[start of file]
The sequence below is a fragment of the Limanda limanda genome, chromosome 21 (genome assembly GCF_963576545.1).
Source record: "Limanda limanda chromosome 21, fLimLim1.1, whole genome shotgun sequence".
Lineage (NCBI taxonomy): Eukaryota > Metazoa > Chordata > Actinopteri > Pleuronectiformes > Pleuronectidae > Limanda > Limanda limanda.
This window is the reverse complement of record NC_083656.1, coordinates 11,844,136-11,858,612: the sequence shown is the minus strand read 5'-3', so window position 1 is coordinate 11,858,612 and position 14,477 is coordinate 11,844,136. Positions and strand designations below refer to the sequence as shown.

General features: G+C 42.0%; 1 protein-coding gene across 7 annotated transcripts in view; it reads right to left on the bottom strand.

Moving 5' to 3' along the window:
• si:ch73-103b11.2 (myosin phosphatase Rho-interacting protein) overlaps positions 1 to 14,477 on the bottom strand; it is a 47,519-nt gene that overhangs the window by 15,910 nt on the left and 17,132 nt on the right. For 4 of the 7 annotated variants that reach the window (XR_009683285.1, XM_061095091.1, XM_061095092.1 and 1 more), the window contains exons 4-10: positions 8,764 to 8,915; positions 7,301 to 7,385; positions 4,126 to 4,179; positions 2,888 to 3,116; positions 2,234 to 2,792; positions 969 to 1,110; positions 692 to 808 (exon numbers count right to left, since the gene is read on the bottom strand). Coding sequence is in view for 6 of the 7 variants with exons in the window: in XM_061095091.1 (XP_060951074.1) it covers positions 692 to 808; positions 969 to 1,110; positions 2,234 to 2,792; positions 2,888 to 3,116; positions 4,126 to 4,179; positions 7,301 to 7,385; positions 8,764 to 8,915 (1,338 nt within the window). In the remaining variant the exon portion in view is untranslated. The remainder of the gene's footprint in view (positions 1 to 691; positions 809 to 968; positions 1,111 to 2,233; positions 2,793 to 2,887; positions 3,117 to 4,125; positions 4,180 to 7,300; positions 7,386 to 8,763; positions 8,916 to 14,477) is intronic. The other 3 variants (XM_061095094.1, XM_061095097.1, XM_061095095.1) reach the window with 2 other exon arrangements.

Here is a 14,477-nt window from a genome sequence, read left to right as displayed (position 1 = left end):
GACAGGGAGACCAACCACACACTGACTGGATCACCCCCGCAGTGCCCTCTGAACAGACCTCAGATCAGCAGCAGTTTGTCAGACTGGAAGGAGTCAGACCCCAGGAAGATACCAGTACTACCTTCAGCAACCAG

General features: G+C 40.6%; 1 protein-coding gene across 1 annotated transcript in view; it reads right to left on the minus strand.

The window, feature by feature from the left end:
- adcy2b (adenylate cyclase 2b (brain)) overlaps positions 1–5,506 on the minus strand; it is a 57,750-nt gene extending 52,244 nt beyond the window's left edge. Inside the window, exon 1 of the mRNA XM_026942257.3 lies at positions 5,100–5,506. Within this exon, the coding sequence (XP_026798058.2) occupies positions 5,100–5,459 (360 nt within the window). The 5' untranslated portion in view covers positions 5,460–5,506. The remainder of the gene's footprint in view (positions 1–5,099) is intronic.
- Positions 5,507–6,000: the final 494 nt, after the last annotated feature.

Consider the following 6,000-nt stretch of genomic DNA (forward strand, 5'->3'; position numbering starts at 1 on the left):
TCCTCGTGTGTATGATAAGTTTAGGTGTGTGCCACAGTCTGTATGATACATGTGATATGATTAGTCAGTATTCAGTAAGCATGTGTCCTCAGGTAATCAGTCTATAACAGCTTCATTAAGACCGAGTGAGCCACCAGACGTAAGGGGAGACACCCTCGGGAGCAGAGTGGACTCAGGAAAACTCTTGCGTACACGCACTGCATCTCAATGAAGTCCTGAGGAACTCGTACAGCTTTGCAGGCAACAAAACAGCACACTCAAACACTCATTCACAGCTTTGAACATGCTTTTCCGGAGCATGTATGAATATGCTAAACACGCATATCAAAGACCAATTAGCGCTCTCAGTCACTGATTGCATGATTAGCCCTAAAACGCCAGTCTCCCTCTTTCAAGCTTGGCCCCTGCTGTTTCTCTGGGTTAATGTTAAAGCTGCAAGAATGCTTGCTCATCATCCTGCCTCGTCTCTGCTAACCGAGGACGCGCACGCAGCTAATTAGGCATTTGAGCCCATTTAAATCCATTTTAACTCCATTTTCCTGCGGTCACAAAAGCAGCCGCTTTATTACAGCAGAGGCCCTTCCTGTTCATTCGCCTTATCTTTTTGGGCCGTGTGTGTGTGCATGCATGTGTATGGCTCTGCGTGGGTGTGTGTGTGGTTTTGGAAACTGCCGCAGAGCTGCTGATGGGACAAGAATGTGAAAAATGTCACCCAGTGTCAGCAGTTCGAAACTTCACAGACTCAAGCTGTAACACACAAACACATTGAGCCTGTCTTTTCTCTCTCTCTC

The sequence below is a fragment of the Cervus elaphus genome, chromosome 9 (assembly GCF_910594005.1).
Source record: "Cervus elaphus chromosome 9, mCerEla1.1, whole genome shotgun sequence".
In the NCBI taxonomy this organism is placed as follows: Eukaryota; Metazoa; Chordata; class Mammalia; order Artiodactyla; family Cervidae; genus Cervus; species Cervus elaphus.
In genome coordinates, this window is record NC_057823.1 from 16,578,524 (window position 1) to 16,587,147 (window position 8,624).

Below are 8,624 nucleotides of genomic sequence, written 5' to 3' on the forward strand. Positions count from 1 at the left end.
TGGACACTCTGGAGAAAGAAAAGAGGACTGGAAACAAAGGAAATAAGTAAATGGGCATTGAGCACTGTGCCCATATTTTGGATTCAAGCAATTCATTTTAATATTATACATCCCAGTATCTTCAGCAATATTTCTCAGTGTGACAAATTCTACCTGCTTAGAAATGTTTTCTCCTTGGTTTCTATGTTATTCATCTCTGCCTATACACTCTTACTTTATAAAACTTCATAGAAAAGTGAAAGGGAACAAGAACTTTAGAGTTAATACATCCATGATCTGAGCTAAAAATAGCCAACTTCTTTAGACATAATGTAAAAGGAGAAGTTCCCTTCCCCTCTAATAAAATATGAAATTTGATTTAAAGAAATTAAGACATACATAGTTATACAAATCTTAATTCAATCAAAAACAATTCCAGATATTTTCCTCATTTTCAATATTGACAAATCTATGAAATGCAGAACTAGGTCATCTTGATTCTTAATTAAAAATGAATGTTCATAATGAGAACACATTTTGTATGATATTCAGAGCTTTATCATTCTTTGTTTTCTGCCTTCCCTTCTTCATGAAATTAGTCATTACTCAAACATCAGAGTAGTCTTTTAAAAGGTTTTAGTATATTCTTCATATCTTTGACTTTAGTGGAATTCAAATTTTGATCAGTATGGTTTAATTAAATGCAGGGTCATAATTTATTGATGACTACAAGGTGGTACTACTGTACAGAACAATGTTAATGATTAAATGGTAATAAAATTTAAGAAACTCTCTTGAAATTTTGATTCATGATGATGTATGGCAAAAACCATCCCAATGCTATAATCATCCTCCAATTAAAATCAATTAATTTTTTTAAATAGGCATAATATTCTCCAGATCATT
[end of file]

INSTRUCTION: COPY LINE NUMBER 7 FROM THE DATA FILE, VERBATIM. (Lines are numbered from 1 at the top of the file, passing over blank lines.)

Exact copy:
• si:ch73-103b11.2 (myosin phosphatase Rho-interacting protein) overlaps positions 1 to 14,477 on the bottom strand; it is a 47,519-nt gene that overhangs the window by 15,910 nt on the left and 17,132 nt on the right. For 4 of the 7 annotated variants that reach the window (XR_009683285.1, XM_061095091.1, XM_061095092.1 and 1 more), the window contains exons 4-10: positions 8,764 to 8,915; positions 7,301 to 7,385; positions 4,126 to 4,179; positions 2,888 to 3,116; positions 2,234 to 2,792; positions 969 to 1,110; positions 692 to 808 (exon numbers count right to left, since the gene is read on the bottom strand). Coding sequence is in view for 6 of the 7 variants with exons in the window: in XM_061095091.1 (XP_060951074.1) it covers positions 692 to 808; positions 969 to 1,110; positions 2,234 to 2,792; positions 2,888 to 3,116; positions 4,126 to 4,179; positions 7,301 to 7,385; positions 8,764 to 8,915 (1,338 nt within the window). In the remaining variant the exon portion in view is untranslated. The remainder of the gene's footprint in view (positions 1 to 691; positions 809 to 968; positions 1,111 to 2,233; positions 2,793 to 2,887; positions 3,117 to 4,125; positions 4,180 to 7,300; positions 7,386 to 8,763; positions 8,916 to 14,477) is intronic. The other 3 variants (XM_061095094.1, XM_061095097.1, XM_061095095.1) reach the window with 2 other exon arrangements.